On 13 December 2018, it was minus 20 degrees Celsius in the Antarctic and the wind chill made it seem even colder. Six inches of fresh snowfall the day before had made it difficult to walk even a few steps, let alone run. However, 55-year-old Dhananjay Yellurkar had different plans. Having trained for an entire year for the Antarctic Ice Marathon, he disregarded the brutal weather and plodded on to complete the second loop of 10.5 kilometres (km), with two more loops remaining.

Wisely, he did not disregard the advice of the race doctor, who recorded an inordinately high blood pressure, and asked him to rest between loops. By this time, he felt his jaw tighten, his speech was slurring, and the voices in his head were screaming for him to stop. Five out of a total of 50 participants had already opted out at this half marathon stage. That’s when the memories of surviving a heart bypass surgery seven years ago came flooding back. These emotions gave him renewed strength, and he pushed forward.

When he finally crossed the finish line, he could barely lift his hands in celebration, but had a smile on his face, knowing he was on course to being among the first in the world to have run marathons on all seven continents, after heart surgery.

Where it all began

Like most other Indians, Dhananjay’s journey in marathon running began at the Mumbai Marathon. In the first edition of the race in 2004, there were 800 registered runners for the full, and 3,500 for the half marathon. This year there were 8,414 runners for the full, and 15,457 for the half marathon. Prior to 2004, I think it would be fair to say that most Indians would not know that a marathon is 42.2km long, and would certainly not contemplate covering that distance on foot.

Legend has it that a Greek soldier, Pheidippides, ran from the plains of Marathon to Athens to announce that the Greeks had defeated the Persians in 490 BC. He ran 42.2km, which became the official distance of a “marathon".

Anil Singh is the founder and managing director of Procam International Pvt. Ltd, the promoter of the Mumbai Marathon. He’s built like a rugby player, which he is, and is not used to taking no for an answer. As a spectator of the London Marathon in 2003, he had an epiphany. He saw 40,000 people of all shapes and sizes participate in the race, and vowed to bring the same experience to India. He told me that “until the end of 2003, there was only one non-timed distance running event. Today, there are over 1 million registered runners for over 1,400 timed events in India, and it’s a $400-million industry". Another benevolent spin-off is 400 crore raised for more than 600 non-governmental organizations by the four flagship running events of Procam International alone.

Why people run marathons

I am reminded of the classic answer George Mallory gave when asked why he was so keen on climbing Mount Everest — “Because it’s there." The answer makes no sense to most people, but to anyone who has ever tried to run a marathon, it’s extremely easy to understand.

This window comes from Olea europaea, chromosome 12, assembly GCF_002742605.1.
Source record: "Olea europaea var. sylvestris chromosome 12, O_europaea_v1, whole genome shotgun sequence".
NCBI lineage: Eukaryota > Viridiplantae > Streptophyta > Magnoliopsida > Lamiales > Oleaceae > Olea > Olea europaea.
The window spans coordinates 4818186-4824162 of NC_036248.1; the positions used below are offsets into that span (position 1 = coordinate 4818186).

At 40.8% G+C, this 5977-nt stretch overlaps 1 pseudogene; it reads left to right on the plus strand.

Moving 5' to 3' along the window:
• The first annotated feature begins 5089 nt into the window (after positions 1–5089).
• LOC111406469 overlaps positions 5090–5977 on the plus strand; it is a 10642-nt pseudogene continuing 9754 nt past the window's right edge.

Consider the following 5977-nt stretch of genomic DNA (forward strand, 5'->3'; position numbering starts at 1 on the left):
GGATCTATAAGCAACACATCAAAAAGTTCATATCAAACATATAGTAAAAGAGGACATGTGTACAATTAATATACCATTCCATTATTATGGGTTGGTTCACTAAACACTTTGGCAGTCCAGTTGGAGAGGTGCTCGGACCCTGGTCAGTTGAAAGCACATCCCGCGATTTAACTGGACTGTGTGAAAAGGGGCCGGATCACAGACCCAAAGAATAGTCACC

Rashesh Shah, chairman and chief executive officer of Edelweiss, has been running marathons for 10 years now. You would imagine that the head of large finance company would be swimming with numbers, 24x7. However, before the sun rises the only number he’s thinking of is 5.38 minutes, which is the pace he needs to maintain to finish a half marathon in under two hours. Rashesh said one of the reasons he runs is, “the social aspect. You meet people outside your business circles, from all walks of life. Running also allows me to fit exercise in my travel schedule. When you run in the early hours of the morning, you get to see a city in a different light".

The popularity of running has grown in all segments over the last decade, but its increase in the corporate segment has been exponential. Today, at the start line of most marathons, you will find a disproportionate number of CXOs belonging to most of the big corporates across the country.

Of course, exercise is well known to be beneficial for health, and it stands to reason that the more you do, the greater the benefits. That’s true, up to a limit. Research has shown that, beyond a point, you reach a plateau and there is no further health benefit. This plateau is seen anywhere between 2,000-3,500 calories expenditure per week in physical activity, which roughly translates to 30-50km of walking or running per week.

In fact, some studies have even shown some possible harm in “over-exercising". Let me hasten to add that this whole idea of excessive exercise being bad for you is a very new concept, with minimal data available at present. In any case, excessive in these cases are usually folks who engage in ultra-marathon training, and year after year are running in excess of 100km per week. In general, these athletes are extremely healthy, but questions are being raised on the cardiac effects of such high volumes of training. In other words, there are certainly huge health benefits in running, but there may be no “added" benefits in running very long distances.

The great equalizer

One of the unique features of the marathon is that it is the only sporting event in the world where one can run with the world’s best in the same race. It gives marathoners cold comfort to know that when they are struggling on the road, so are the elites, except at a different pace. Over the years, the number of women taking up running has increased greatly, and in marathons in India today, approximately a third of the runners are women.